I was immediately impressed by the balance of the craft on first flight. Props were smooth and well balanced with no vibration and I've never had even a hint of oscillation using the PIDs above. Furthermore handling was extremely neutral, it's been a while since I've had a frame with a top-mounted battery so was really suprised how much I appreciated the different feel. Furthermore I like no landing on the battery (like you do with quads using bottom-mounted batteries) especially for batteries on larger craft like this are more expensive and easily damage due to larger capacity and weight.
To me 4s feels like this sweet spot on this motor and prop combination and I was able to get around 5-6 minutes of gentle flight on a 1500mah battery landing at 3.75v per cell. I'd expect to be able to run a bettery 3000mah to maybe 4000mah if you really want to go long range, especially at a higher cruising speed. I don't have any 5s batteries but I expect this would be the practical limit for efficient flying on these props and motors without a throttle limit. I did however run some 6s 1000mah CNHL ministar batteries using an 80% throttle cut and found I had similar flight times to the 4s 1500mah battery when flying gently. This makes sense because these batteries have the same power capacity (remember, power = voltage x current).
When flying a 7" quad with relatively light motors like this and heavy pitched 3-bladed props like this you will definitely need to be gentle on the throttle or add a throttle cut because it was draw a lot of current (amps) without adding a lot more thrust. For example I've seen 130A on 6s (equivalent power of 195A on 4s). What this means is that although this machine is very capable of freestyle, you'll need to be fairly responsible on punchouts. I'd recommend if you want to do more freestyle that you go to a lighter blade like the HQ 7x3.5x3 or even drop down to 6 or 5 inch props to lighten the load. A smaller prop will make it feel less "floaty" as well. It's good to have options available here anyway.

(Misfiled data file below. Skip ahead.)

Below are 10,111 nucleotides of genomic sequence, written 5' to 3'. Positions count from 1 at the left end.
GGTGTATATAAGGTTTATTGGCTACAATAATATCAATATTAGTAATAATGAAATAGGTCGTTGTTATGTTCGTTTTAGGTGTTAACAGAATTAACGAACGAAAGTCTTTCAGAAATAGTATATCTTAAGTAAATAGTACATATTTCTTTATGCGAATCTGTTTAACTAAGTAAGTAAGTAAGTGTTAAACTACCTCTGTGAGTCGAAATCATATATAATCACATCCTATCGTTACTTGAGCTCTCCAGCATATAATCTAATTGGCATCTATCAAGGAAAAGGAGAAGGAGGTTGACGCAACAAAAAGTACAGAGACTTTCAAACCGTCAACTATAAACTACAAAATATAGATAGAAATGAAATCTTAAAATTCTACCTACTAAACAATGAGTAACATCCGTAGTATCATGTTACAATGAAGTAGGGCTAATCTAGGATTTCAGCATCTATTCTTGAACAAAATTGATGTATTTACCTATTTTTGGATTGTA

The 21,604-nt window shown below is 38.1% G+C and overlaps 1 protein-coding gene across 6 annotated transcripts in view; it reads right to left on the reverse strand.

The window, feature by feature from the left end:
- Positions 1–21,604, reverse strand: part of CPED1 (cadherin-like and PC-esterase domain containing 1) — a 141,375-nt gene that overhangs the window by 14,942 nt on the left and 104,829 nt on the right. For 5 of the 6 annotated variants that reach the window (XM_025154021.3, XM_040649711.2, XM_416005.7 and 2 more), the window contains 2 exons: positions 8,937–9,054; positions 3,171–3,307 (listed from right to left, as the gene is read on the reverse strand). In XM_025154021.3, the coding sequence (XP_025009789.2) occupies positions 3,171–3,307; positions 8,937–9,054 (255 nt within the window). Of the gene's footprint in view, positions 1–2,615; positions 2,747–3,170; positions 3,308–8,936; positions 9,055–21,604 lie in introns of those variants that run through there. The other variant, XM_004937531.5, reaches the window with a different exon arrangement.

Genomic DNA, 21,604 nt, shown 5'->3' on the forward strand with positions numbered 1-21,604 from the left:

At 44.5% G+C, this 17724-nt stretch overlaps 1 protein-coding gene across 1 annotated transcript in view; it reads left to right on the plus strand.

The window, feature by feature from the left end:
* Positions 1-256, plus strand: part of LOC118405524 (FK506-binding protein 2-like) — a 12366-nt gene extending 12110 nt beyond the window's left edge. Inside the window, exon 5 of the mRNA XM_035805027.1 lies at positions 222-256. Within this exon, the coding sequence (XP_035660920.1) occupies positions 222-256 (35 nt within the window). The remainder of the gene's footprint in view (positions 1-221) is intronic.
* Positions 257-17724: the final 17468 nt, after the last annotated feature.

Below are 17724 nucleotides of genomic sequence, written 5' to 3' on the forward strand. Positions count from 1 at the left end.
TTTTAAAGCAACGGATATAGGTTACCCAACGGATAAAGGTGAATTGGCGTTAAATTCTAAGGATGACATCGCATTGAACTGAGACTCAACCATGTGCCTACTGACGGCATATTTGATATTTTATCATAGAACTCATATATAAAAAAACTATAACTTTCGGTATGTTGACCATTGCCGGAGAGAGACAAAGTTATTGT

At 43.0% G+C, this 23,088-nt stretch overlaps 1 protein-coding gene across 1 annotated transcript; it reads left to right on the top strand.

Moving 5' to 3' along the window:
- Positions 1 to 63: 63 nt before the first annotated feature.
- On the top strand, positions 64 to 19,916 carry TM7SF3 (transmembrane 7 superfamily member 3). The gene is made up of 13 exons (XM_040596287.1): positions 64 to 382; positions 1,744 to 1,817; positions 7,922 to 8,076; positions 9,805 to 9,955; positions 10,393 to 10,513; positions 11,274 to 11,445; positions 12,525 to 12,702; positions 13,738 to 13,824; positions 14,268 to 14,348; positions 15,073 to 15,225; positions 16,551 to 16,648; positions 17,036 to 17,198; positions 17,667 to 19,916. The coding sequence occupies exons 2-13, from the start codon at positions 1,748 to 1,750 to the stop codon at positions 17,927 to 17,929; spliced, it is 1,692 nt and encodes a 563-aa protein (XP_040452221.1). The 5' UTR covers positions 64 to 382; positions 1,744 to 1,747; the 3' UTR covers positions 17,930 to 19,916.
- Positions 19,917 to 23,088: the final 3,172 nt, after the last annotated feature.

No current sensor :(
Unfortunately this flight controller does not have a built in shunt resistor to allow you to measure current drawn. This is not usually an issue where BlHeli32 is concerned since ESCs now often have internal current sensory that are accesible through ESC telemmetry however telemetry is not connected on the G730L furthermore even if I went to the effort to connect ESC telemmetry output to a spare UART RX on the FC I'm not sure these ESCs actually have a current sensor. This is disappointing on a 7 inch quad that is somewhat geared toward longrange flight since being able to guage how much current has been drawn from your battery (and how much is left) is a key measure when trying to maximise your flight time safely. This is personally my biggest disappointment for this quad.
The Skystars G730L is a fully featured pre-assembed 7 inch quadcopter that is well specced and in particular has and excellent FPV system, well thought out power train and all assembled on a surprisingly good frame. What makes this unique is that it is the first plug and fly quadcopter that caters more towards long range and at a competitive price.
No doubt it has it's shortfalls like lack of a current sensor and poor VTX antenna placement but these can be largely overcome with very little effort. Having built a custom 7" quad myself I know how expensive it can be so the retail price of $190 is not too bad although I have seen it on special for as little as $160.
For my own model it was frustrating that one ESC was DoA but good to know that Gearbest stood behind the product and were prepared to replace the faulty item. I guess the advantage of having separate ESCs here though meant I could just use one I already had available. I reality there is not a big difference between this and my very expensive custom build so if you are looking for some more reaxed and efficient flight plus the ability to carry a larger battery and HD cam for longer flights and range then it is hard to go past the Skystars G730L as an option.